Become a FeederWatcher to help the birds
Every bird observation reported makes a difference
Watching birds is a joy unto itself—but you can easily make it mean so much more just by reporting the birds you see to Project FeederWatch. This popular citizen-science project from the Cornell Lab of Ornithology launched its 29th season on November 14. Whether you’re already a dedicated bird watcher or would like to give it a try, sign up now at FeederWatch.org to support the scientific study and conservation of birds with your observations.
“Currently, we are tracking several range expansions in both the western and eastern part of the continent,” says project leader Emma Greig. “We are seeing that Lesser Goldfinches, Anna’s Hummingbirds, and Bushtits are on the rise in the West, and we are still investigating the causes. Northern Cardinals, Red-bellied Woodpeckers, and Carolina Wrens are expanding their ranges in the East, and scientists think it may be due to climate change. We need everyone’s observations to detect these kinds of large-scale trends in bird populations.”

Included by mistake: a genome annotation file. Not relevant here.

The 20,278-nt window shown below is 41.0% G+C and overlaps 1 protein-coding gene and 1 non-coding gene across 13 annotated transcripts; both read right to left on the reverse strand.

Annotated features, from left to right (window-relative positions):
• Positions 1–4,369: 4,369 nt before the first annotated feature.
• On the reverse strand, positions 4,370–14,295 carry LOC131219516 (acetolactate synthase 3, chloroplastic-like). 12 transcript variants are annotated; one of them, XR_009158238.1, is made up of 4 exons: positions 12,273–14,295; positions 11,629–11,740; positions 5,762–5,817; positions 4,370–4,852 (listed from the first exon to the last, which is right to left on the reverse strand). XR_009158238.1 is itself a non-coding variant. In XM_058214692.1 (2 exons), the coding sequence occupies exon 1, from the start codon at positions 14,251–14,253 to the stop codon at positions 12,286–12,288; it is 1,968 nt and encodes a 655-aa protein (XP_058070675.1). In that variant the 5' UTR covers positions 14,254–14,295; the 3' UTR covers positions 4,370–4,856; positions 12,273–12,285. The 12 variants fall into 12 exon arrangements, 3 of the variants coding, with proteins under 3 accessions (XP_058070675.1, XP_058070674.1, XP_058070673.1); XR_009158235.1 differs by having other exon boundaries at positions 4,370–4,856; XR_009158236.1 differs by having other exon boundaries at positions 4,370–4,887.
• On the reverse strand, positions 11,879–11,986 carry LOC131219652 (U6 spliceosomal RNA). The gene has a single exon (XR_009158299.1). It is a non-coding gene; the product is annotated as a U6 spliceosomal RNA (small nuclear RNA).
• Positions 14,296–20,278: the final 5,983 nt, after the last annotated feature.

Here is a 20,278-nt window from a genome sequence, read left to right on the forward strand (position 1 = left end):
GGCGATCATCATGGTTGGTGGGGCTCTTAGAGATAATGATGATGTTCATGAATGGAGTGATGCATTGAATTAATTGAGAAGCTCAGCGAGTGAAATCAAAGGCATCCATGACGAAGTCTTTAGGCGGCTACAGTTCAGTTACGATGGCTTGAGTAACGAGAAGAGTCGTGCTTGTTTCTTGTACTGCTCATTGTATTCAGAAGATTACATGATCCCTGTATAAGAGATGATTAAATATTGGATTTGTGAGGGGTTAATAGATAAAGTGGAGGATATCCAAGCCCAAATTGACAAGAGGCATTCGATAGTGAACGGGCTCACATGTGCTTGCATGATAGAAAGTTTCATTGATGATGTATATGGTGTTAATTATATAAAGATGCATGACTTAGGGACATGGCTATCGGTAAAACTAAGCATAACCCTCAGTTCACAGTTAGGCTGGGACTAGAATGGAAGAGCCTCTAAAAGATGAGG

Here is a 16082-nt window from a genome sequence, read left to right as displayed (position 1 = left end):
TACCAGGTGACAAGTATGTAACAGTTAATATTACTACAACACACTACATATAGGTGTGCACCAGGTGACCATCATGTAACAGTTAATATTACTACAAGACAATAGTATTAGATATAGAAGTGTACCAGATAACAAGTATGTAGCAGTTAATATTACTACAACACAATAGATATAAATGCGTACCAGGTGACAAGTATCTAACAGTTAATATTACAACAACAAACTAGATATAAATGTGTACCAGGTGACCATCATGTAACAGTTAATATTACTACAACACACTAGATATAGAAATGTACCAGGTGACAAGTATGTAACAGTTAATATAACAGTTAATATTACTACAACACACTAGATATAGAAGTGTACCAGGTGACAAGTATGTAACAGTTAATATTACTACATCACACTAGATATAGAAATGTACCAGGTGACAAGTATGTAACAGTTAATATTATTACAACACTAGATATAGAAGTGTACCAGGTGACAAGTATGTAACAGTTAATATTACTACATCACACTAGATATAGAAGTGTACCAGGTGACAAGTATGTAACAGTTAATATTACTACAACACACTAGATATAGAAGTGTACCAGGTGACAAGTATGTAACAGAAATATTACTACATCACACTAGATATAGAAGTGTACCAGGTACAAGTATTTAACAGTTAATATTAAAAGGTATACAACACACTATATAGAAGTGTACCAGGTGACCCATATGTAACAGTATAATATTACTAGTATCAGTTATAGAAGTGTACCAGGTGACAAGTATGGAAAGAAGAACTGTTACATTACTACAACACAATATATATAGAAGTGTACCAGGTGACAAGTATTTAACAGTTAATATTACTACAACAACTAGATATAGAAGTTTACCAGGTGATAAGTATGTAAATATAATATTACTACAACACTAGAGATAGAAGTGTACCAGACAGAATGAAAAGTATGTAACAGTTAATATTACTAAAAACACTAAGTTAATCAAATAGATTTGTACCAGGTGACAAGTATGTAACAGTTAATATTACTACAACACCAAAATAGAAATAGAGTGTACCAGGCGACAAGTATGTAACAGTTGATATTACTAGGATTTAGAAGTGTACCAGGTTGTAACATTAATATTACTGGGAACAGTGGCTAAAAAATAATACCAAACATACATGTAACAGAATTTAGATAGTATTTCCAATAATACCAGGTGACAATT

More than 20,000 FeederWatchers contribute their data by reporting the highest number of each species they see at their feeders during periodic two-day counts through early April. It’s simple to do and is a great activity for families and school groups.
Explore the data submitted to FeederWatch using online tools that allow you to see trends in your own backyard, in a specific region, or across the continent.
“We like to mix in a little fun, too,” says Greig. “Our BirdSpotter Photo Contest will be back, sponsored by Droll Yankees. The contest is open to everyone, not just FeederWatchers, and is free to enter. We’re going to pick two winners each week. Even if you don’t enter a photo, you can vote for your favorites, and who doesn’t like looking at pretty bird pictures?” Learn more about the contest at feederwatch.org/birdspotter.
To learn more about joining Project FeederWatch and to sign up online, visit www.FeederWatch.org. To register by phone in the U.S., call the Cornell Lab toll-free at (866) 989-2473. In Canada, contact Bird Studies Canada at (888) 448-2473, toll-free.
In return for the $18 fee ($15 for Cornell Lab members), U.S. participants receive the FeederWatch Handbook and Instructions with tips on how to successfully attract birds to feeders, an identification poster of the most common feeder birds, and a calendar. Participants also receive Winter Bird Highlights, an annual summary of FeederWatch findings, as well as the Cornell Lab’s printed newsletter, All About Birds News. The fee is $35 in Canada.
Project FeederWatch is a joint research and education project of the Cornell Lab of Ornithology and Bird Studies Canada.